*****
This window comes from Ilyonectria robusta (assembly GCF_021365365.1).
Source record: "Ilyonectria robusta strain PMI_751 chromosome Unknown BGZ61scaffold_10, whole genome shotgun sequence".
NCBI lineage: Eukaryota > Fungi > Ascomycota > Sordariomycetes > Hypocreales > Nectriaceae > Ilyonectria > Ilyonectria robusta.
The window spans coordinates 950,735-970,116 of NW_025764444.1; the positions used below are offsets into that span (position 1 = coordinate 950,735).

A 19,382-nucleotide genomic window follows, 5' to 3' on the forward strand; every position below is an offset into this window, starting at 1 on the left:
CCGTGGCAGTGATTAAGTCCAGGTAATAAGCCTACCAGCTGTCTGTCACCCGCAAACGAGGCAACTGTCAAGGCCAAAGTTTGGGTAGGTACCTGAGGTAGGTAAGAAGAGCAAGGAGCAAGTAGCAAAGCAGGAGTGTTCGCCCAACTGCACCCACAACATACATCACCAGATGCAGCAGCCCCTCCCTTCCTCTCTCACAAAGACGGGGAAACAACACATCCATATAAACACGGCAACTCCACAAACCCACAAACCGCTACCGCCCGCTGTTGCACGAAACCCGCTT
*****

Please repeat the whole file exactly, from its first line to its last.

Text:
This window comes from Ilyonectria robusta (assembly GCF_021365365.1).
Source record: "Ilyonectria robusta strain PMI_751 chromosome Unknown BGZ61scaffold_10, whole genome shotgun sequence".
NCBI lineage: Eukaryota > Fungi > Ascomycota > Sordariomycetes > Hypocreales > Nectriaceae > Ilyonectria > Ilyonectria robusta.
The window spans coordinates 950,735-970,116 of NW_025764444.1; the positions used below are offsets into that span (position 1 = coordinate 950,735).

A 19,382-nucleotide genomic window follows, 5' to 3' on the forward strand; every position below is an offset into this window, starting at 1 on the left:
CCGTGGCAGTGATTAAGTCCAGGTAATAAGCCTACCAGCTGTCTGTCACCCGCAAACGAGGCAACTGTCAAGGCCAAAGTTTGGGTAGGTACCTGAGGTAGGTAAGAAGAGCAAGGAGCAAGTAGCAAAGCAGGAGTGTTCGCCCAACTGCACCCACAACATACATCACCAGATGCAGCAGCCCCTCCCTTCCTCTCTCACAAAGACGGGGAAACAACACATCCATATAAACACGGCAACTCCACAAACCCACAAACCGCTACCGCCCGCTGTTGCACGAAACCCGCTT